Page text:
With Lloyd's approval in hand, our team was ready to start and the first job was finding a suitable block that would go 125 thousandths oversize to give us the 482 inches.

Selecting The Block
First, it should be said that had the budget stretched a little more, we would be looking at a Dart block for this project. Maybe next time, but for now it had to be an OE block. Since T&L builds big-blocks and has cores on hand, the first place we looked for a block was there. Most big-blocks are good to hop up, but a little more selectivity is needed if it is to be bored .125-inch oversize. This is where the sonic tester comes into its own. The blocks here had been visually inspected to see they were OK for use and then cleaned. A block was picked at random and the job of testing it for cylinder wall thickness at the top (1 inch down the bore), middle, and bottom was started. Here we had a measure of luck as the first block tested met our requirements. From here, the block went directly on to T&L's boring machine. Various fixturing was used to ensure the bores were correctly positioned over the main bearing centerline.

When all was ready, the bores were hogged out to within about five thousandths of finished size and the whole operation moved on to the hone. With a deck plate in place, the block was finish-honed to size with the finish required for the Total Seal rings to be used.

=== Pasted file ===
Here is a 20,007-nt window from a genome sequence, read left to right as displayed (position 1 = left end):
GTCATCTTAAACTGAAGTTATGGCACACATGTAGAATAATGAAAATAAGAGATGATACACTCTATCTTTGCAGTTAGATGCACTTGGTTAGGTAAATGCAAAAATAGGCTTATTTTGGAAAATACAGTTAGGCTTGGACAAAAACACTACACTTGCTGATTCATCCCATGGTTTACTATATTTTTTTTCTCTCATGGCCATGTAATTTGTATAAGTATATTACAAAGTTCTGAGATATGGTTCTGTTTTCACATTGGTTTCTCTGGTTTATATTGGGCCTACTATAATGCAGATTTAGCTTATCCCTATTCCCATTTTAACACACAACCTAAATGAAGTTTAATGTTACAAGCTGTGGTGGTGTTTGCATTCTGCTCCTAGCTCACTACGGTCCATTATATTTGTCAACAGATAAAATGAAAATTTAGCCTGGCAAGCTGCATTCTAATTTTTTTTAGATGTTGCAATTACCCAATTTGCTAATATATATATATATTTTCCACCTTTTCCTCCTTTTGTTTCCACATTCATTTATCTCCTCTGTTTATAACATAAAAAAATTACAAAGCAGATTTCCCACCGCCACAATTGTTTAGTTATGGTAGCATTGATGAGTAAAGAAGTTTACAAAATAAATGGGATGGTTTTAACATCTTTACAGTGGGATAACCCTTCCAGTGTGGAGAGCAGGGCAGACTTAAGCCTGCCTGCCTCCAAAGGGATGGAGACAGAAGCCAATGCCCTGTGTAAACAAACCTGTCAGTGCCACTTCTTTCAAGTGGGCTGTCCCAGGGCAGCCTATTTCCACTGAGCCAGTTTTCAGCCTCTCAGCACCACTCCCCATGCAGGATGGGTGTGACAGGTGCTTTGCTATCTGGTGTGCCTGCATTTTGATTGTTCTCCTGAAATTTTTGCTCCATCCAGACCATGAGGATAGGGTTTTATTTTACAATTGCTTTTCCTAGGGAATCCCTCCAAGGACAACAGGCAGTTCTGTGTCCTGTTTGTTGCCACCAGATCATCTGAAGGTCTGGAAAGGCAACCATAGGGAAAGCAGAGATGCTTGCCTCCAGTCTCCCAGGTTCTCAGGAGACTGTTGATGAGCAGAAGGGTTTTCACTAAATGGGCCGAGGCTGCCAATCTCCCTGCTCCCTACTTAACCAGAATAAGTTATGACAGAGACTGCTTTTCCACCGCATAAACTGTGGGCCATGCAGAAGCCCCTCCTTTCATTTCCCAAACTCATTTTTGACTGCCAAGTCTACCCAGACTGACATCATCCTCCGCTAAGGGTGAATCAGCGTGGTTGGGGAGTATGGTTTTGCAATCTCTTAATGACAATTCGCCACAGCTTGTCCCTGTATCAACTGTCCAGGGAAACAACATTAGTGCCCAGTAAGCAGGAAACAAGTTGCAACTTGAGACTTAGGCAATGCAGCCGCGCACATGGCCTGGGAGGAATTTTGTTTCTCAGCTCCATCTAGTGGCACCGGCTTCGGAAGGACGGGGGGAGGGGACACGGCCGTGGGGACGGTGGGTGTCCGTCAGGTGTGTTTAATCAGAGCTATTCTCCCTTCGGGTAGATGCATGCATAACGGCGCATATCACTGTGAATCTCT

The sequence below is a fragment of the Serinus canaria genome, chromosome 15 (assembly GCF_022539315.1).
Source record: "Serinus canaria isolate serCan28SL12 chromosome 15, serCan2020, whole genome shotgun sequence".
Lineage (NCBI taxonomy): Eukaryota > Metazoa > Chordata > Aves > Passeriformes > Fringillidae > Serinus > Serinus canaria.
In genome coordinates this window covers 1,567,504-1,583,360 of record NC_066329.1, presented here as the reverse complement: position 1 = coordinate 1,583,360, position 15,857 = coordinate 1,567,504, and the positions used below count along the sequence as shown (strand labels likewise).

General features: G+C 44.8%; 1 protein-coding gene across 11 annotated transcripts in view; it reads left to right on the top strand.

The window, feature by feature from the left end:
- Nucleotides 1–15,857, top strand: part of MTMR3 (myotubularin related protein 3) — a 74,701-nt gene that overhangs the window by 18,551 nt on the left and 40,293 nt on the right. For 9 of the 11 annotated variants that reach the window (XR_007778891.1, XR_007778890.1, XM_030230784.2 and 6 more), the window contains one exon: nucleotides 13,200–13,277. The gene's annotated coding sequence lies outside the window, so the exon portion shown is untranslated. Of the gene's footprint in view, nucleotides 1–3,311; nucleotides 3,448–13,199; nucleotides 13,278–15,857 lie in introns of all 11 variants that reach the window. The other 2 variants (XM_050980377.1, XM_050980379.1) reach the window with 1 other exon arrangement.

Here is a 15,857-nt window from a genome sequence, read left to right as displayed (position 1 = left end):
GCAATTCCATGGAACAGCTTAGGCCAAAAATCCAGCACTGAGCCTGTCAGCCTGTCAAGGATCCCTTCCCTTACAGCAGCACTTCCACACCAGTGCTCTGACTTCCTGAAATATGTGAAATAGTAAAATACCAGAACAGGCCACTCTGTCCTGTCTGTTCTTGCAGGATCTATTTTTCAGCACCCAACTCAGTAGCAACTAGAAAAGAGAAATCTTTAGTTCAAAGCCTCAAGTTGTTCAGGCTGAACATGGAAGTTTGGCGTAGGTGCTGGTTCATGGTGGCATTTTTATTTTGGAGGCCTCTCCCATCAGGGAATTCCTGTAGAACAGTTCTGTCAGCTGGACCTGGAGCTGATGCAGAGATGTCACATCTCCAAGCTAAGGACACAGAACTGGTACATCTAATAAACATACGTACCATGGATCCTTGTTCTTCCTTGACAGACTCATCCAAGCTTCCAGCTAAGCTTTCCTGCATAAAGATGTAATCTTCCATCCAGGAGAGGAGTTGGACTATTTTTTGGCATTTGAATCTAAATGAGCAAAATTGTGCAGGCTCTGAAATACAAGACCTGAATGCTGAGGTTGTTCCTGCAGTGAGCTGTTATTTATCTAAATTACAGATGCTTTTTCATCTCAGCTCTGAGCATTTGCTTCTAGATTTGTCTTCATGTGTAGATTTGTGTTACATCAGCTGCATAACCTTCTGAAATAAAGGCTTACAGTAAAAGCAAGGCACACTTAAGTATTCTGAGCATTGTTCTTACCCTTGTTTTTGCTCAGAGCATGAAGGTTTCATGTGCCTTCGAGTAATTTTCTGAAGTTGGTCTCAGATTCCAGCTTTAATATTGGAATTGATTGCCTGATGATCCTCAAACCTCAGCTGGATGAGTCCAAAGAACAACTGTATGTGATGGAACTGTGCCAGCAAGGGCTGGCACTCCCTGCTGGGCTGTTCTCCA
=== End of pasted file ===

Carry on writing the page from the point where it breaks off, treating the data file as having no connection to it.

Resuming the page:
While the block prep was being done, UNCC student Bruce Greer was busy on the mill prepping the dome on the Ross pistons. Some 250 thousandths was machined off to encourage flame front propagation over the piston crown. This reduced the crown from 36cc to 30cc. In conjunction with about 70 thousandths off the heads, this resulted in a quasi-streetable 12:1 compression ratio (using a 1-to-10 mixture of 112 Octane race fuel cut with 93 octane pump gas). Along with the piston prep, the rods were lightened, reconned, and balanced. This was handled by Dusty Kennett. For the record, stock big-block rods are, though a little on the short side, plenty tough if somewhat heavy. Fortunately, there is scope for some serious lightening. With Dusty's beam polishing, removing most of the balance pad on the small end and cap milling, some 90 grams were removed. After all the grunt work was done, the caps and rods were refaced at the parting line--equipped with ARP bolts and re-honed to size. The pin end was also made floating by honing it out. With the lubes used, a steel-on-steel rod end would still be good for 100K. When all machining and such was done, Dusty balanced the rods end-to-end to less than a gram.

For a crank, we used a barley worn stock cast iron piece that seemingly had rarely been taxed in its entire life. A check on the journals revealed that we would have to grind 10 thousandths off the mains to get clearances where we wanted them. With that done, the crank, rods and pistons were balanced with a Professional Products external balance damper in place.